Never mind that not one but TWO of my cousins applied, got in, and actually went to Yale…but that’s beside the point.

And then, there was Iowa. I know they only had 2 spots available in their program, and I hadn’t heard, so I called to see what was up. They apologized for waiting so long to get back to me, but then I got the shocking news that they had made two offers…but that I was still in the running.

What?

Yay!

Apparently, they’d had a lot of applicants and a really tough time making decisions, and I made it through the final round of cuts to be put on the waiting list, and in fact, was the top alternate on the wait list, and they’d already sent rejections to everyone else but me. I don’t know how true this was or if they were just saying this to make me feel better, but we did speak about it by phone and email, so I’m pretty sure it was sincere. They told me to wait just one more week, because if one of the two offers declined, the spot would be mine, and they said that that situation has occurred before.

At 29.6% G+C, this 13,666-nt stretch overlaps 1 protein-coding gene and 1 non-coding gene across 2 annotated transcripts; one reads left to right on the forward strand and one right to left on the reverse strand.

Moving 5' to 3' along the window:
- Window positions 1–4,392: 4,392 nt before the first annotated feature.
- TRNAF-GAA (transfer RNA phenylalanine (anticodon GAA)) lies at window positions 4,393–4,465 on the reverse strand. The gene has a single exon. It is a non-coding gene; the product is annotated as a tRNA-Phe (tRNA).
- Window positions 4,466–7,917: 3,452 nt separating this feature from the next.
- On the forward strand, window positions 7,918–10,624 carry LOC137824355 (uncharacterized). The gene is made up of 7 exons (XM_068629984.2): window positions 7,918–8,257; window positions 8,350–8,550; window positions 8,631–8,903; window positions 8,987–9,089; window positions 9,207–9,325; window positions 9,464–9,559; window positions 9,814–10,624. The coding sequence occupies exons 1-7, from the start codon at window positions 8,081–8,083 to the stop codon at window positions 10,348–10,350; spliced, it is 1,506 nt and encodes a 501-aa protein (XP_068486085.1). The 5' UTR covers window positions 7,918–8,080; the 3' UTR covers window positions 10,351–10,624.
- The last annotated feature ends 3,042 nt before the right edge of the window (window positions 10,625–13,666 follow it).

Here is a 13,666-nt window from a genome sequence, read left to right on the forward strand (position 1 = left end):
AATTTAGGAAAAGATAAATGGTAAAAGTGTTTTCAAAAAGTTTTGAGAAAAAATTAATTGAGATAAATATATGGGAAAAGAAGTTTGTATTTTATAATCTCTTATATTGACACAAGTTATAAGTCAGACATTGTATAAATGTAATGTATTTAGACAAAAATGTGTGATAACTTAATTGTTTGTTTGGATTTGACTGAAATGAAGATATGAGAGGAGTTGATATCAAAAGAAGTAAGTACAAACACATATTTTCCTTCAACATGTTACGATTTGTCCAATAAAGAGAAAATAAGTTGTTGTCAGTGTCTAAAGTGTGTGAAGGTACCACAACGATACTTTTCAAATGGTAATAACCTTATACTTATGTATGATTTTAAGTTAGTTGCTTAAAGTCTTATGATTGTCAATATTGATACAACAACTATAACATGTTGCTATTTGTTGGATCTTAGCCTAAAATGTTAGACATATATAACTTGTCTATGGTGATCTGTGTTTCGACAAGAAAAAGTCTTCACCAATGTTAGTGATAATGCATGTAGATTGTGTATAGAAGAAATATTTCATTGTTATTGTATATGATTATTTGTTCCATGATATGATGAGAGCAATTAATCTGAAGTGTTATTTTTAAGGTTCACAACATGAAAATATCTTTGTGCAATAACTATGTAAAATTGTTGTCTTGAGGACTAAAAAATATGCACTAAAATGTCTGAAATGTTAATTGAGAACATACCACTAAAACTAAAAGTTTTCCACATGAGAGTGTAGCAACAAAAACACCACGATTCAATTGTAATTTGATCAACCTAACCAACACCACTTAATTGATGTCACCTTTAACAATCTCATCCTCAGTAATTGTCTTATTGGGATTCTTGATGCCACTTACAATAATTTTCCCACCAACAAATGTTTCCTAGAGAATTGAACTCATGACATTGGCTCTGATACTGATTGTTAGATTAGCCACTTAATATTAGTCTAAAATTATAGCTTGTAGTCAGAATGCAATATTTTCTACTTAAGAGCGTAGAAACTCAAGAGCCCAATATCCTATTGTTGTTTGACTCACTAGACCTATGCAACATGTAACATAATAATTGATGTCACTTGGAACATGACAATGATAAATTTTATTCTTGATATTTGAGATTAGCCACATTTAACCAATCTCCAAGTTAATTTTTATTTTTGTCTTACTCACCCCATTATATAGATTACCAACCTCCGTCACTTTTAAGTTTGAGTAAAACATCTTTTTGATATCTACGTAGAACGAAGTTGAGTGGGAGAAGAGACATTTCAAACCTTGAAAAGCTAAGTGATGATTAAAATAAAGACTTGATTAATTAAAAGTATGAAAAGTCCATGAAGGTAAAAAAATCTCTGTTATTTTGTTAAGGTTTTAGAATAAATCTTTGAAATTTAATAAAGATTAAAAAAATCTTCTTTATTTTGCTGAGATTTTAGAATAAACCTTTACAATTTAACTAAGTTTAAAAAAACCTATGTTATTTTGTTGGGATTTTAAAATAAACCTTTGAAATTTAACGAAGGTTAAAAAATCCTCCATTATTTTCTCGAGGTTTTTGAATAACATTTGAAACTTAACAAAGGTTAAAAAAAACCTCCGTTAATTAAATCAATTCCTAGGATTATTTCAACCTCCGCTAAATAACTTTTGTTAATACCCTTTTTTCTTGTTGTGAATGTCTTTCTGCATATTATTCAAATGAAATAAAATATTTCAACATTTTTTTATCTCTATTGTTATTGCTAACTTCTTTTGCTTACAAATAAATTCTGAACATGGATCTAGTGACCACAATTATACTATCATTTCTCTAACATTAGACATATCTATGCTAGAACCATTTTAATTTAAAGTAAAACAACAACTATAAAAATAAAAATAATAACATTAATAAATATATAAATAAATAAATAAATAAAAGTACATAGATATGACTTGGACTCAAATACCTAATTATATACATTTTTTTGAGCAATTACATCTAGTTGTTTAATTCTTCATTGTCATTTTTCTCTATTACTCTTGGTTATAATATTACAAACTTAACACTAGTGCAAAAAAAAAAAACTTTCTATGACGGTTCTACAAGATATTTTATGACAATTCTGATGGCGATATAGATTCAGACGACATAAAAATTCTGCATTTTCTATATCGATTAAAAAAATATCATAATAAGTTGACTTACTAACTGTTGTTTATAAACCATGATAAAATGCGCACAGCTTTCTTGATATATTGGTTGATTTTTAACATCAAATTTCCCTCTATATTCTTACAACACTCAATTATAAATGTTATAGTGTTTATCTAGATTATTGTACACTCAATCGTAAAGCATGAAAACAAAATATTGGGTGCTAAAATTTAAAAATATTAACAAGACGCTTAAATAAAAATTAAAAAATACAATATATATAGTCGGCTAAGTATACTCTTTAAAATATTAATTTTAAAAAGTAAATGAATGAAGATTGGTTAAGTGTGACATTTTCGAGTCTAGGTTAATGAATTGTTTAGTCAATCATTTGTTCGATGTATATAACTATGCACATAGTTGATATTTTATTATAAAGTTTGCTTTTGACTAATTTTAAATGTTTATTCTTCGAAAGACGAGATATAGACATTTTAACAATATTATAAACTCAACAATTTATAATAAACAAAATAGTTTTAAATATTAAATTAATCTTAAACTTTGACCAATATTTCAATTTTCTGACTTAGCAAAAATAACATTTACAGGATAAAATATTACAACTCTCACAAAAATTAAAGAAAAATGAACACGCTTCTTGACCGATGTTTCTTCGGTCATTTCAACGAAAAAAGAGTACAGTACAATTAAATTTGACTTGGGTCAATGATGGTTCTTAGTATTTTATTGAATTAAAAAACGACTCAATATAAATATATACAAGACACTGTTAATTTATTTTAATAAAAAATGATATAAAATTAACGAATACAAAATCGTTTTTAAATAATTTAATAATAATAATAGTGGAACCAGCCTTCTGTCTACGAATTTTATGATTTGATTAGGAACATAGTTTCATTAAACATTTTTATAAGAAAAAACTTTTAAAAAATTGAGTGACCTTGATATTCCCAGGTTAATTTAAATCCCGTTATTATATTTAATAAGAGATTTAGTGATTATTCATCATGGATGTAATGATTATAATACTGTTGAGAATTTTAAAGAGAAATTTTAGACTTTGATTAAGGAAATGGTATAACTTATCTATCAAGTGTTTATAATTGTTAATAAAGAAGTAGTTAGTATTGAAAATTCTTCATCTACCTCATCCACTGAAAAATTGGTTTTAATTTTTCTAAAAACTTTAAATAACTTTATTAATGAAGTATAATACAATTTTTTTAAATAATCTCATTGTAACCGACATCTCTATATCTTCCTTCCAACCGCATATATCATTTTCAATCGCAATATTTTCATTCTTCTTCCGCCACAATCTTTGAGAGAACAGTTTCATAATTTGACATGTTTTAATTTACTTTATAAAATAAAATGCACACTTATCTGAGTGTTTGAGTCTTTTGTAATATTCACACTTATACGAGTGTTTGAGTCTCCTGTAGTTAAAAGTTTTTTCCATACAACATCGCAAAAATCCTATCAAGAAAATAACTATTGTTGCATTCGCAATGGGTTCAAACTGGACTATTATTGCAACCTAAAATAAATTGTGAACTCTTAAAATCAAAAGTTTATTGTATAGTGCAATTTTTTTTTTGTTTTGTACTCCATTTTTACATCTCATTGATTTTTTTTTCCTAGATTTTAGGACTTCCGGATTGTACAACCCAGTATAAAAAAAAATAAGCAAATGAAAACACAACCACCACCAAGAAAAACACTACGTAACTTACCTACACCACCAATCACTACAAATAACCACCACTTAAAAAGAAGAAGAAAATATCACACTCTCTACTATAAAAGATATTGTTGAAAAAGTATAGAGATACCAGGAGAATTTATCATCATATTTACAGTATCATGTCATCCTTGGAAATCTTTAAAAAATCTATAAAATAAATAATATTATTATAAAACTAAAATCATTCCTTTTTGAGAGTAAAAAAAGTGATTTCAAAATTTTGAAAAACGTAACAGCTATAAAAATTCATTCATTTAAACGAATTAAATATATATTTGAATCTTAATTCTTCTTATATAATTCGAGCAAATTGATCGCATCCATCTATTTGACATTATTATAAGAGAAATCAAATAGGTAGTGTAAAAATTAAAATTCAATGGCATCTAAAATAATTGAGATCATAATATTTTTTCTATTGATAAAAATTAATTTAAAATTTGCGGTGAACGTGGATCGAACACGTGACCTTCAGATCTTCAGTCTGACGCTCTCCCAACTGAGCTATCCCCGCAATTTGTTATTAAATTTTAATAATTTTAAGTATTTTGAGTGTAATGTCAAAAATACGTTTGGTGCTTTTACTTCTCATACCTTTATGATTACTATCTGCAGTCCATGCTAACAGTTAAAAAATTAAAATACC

So I waited a week…

And it didn’t happen. REJECTION. They did, however, tell me to reapply and that I’d probably get in, but due to funding, they weren’t sure if they were going to accept a new class until Fall 2013, if I was willing to wait. DOUBLE REJECTION.

And that’s how I didn’t get into graduate school.

But wait…what? The title of this post is how I GOT into graduate school, not how I DIDN’T GET into graduate school!

That’s a story for another time, possibly tomorrow, or possibly in a few days. But it has a (sort of?) happy ending, so don’t despair, Pooh Bear. I just made that up, and I’m totally using it in conversation tomorrow.

Will the Brady Bunch get out of that old west prison? Will Rachel marry Joey instead of Ross? Will we ever find out who shot J. R.?

Cliffhanger…